Might you be out searching for DDR3 memory for a laptop but somewhat dazzled by the display of information and misinformation out there making your laptop memory upgrade all the more tricky? If we’ve guessed correctly then here’s a quick rundown on key facts of DDR3 laptop memory to get your on the right track.
What is DDR3 laptop memory?
DDR3 laptop memory is as of 2011 the latest memory technology to greet modern laptops. DDR3 is an evolution to its predecessor, DDR2 laptop memory, much in the same way as the latter was the successor to DDR and SDRAM laptop memory.
DDR3 laptop memory is faster than DDR2 due to doubling the data bus speed, an enhancement first introduced with DDR2. In DDR2 laptop memory the data bus speed ran at double the speed of the memory chips present on the DDR2 SODIMM memory module. DDR3 takes the same data bus, however runs it at twice its original frequency. Consequently, in DDR3 laptop memory, the data bus operates at four times the speed of the individual memory chips. In comparison to DDR2 laptop memory, DDR3 is capable of achieving the same memory bandwidth as DDR2 but in doing so only needs to run at half its frequency. This efficiency coupled with support for higher frequencies contribute to superior performance to that of DDR2 or older laptop memory Laptop Stand, Boyata Laptop Holder B07HBQSCM3.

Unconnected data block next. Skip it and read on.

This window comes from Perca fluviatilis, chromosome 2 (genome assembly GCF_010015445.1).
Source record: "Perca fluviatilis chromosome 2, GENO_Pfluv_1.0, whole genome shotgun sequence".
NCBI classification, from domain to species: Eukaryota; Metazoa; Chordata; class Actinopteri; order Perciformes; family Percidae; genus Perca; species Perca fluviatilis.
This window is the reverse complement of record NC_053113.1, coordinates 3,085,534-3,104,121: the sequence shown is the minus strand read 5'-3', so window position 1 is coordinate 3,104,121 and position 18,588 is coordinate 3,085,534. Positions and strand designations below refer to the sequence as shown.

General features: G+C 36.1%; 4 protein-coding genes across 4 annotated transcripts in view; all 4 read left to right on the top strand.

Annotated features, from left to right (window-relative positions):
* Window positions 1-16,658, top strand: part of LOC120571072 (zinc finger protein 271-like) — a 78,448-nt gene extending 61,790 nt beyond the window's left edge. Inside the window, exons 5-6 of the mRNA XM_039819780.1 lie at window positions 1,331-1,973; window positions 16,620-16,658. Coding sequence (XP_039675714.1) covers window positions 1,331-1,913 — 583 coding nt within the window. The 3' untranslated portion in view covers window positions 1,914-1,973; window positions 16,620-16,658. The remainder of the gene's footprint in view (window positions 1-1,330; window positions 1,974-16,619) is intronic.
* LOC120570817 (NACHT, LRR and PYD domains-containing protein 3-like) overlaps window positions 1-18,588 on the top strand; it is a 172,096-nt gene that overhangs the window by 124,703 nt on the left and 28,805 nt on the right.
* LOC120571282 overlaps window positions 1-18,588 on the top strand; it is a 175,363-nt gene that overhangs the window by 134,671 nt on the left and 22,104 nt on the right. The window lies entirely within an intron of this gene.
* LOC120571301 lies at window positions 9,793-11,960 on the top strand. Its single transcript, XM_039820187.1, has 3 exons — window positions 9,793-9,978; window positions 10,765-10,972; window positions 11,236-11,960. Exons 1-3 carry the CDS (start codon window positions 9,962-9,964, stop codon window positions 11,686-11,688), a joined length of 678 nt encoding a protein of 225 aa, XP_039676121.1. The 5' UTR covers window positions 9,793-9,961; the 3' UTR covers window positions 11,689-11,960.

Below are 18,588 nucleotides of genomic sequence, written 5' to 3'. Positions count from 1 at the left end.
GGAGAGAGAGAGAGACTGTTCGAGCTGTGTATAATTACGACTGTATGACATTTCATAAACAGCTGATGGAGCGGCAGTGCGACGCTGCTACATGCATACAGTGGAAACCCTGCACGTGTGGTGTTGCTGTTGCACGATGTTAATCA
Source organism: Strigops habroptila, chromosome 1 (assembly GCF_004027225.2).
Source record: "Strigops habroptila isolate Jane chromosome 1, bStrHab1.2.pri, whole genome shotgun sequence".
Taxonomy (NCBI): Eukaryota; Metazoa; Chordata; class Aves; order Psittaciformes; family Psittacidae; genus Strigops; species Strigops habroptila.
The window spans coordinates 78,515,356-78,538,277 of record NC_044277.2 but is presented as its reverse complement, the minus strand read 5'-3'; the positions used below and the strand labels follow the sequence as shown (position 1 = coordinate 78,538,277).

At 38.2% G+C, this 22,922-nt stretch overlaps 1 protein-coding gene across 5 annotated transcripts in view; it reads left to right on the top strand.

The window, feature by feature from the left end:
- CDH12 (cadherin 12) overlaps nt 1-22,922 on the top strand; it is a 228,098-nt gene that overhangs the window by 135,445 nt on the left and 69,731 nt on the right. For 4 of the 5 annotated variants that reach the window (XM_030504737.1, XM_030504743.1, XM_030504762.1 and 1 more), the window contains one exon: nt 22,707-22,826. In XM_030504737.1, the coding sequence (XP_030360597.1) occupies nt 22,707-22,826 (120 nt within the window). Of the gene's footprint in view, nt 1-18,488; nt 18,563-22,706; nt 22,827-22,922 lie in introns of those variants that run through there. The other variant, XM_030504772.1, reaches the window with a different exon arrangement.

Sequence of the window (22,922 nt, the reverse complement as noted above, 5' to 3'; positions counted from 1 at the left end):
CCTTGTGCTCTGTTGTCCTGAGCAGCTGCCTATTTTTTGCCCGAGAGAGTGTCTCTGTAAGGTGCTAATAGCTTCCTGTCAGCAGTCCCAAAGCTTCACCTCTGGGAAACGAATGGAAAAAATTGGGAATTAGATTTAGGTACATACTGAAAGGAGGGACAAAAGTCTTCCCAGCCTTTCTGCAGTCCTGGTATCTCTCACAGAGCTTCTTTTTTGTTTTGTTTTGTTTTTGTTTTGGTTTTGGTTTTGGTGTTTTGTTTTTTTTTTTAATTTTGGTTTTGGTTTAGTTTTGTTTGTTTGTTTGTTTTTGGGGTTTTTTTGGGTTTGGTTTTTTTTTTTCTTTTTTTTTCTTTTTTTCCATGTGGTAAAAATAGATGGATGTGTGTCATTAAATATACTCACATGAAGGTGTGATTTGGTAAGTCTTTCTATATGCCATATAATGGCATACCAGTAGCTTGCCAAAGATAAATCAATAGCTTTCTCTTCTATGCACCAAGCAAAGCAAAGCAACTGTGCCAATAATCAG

Does my laptop really require DDR3 memory?
DDR3 memory started gaining popularity since its advent in late 2008. The type of memory for a laptop your own laptop requires primarily depends on the year it was manufactured. The build date (very often closely related to the purchase date and typically found on a sticker on its base or within its documentation) is a further indication.
A supportive indicator for identifying the type of laptop RAM your system requires is to run some diagnostic software.
A non-problematic method to find this out is to download and run software such as CPU-Z – it’s a free application which can be easily found via Google. Once downloaded and launched, click on its ‘Memory’ tab and subsequently also the ‘SPD’ tab. This will inform you whether your laptop uses DDR3 memory, its specification and timings. If you notice it stating DDR2 then write down the type of DDR3, examples include PC3-6400, PC2-4200, PC3-8500 and PC2-10600. Next, write down an indication that this is the type of DDR3 memory for a laptop you need to buy.
Great, I need DDR3 memory for a laptop, but how much can I install?
DDR3 laptops support between 4GB and 16GB of RAM. Some, usually older DDR3 laptops have the memory controller featured within what’s known as a northbridge chipset. Others, usually newer DDR3 laptops have a memory controller present within the CPU (Central Processing Unit) thus processor die. The exact amount supported by your laptop will depend on either – regardless whether the memory controller is external or internal to the processor.